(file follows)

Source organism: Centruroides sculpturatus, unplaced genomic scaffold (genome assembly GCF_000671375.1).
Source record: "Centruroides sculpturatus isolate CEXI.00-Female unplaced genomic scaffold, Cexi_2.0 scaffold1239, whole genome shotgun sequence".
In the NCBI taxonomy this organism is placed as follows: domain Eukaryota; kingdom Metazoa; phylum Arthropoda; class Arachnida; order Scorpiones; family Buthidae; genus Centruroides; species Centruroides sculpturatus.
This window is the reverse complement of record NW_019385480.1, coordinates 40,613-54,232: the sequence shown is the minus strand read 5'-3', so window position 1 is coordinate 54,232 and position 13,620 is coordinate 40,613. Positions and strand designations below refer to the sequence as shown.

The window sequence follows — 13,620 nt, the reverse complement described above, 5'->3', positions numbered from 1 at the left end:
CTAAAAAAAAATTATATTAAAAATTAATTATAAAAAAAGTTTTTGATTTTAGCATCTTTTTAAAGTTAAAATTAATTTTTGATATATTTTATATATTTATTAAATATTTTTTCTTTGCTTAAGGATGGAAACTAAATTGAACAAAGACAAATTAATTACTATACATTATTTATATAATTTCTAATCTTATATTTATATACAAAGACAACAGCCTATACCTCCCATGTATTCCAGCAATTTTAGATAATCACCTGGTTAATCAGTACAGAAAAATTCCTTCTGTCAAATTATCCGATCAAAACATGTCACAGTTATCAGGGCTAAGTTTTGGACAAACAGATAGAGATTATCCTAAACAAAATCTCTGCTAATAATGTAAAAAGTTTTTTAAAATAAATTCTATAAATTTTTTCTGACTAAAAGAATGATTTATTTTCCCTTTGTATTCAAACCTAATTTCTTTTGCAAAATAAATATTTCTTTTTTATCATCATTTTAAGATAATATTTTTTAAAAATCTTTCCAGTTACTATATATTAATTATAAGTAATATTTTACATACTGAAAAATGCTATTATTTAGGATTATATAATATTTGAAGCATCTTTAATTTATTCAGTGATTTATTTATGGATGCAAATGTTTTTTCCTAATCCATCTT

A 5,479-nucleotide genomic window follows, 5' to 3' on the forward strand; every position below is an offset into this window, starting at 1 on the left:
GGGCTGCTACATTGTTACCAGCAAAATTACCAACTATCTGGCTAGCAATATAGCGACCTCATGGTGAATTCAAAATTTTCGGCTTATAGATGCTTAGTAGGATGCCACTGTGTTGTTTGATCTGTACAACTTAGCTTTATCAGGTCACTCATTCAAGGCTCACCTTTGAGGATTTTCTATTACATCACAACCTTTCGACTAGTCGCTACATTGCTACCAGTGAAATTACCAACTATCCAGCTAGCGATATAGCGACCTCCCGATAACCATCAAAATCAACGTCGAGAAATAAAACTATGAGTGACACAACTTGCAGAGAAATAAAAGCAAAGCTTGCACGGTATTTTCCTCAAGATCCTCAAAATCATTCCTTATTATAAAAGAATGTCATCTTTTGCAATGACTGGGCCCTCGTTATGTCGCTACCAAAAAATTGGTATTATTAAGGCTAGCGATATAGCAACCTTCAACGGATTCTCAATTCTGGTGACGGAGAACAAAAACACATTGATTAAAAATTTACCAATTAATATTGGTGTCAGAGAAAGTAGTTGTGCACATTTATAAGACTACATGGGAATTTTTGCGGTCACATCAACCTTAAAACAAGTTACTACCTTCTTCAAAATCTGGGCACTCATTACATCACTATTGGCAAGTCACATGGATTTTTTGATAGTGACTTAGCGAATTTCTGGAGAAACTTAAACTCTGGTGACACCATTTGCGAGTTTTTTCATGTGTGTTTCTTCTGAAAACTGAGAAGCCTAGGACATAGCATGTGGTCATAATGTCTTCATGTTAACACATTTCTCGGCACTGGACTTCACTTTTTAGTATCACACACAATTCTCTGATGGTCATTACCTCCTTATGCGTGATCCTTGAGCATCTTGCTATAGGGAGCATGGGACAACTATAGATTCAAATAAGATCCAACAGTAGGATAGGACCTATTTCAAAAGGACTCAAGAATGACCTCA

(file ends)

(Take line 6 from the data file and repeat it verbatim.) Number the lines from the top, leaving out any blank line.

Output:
CTAAAAAAAAATTATATTAAAAATTAATTATAAAAAAAGTTTTTGATTTTAGCATCTTTTTAAAGTTAAAATTAATTTTTGATATATTTTATATATTTATTAAATATTTTTTCTTTGCTTAAGGATGGAAACTAAATTGAACAAAGACAAATTAATTACTATACATTATTTATATAATTTCTAATCTTATATTTATATACAAAGACAACAGCCTATACCTCCCATGTATTCCAGCAATTTTAGATAATCACCTGGTTAATCAGTACAGAAAAATTCCTTCTGTCAAATTATCCGATCAAAACATGTCACAGTTATCAGGGCTAAGTTTTGGACAAACAGATAGAGATTATCCTAAACAAAATCTCTGCTAATAATGTAAAAAGTTTTTTAAAATAAATTCTATAAATTTTTTCTGACTAAAAGAATGATTTATTTTCCCTTTGTATTCAAACCTAATTTCTTTTGCAAAATAAATATTTCTTTTTTATCATCATTTTAAGATAATATTTTTTAAAAATCTTTCCAGTTACTATATATTAATTATAAGTAATATTTTACATACTGAAAAATGCTATTATTTAGGATTATATAATATTTGAAGCATCTTTAATTTATTCAGTGATTTATTTATGGATGCAAATGTTTTTTCCTAATCCATCTT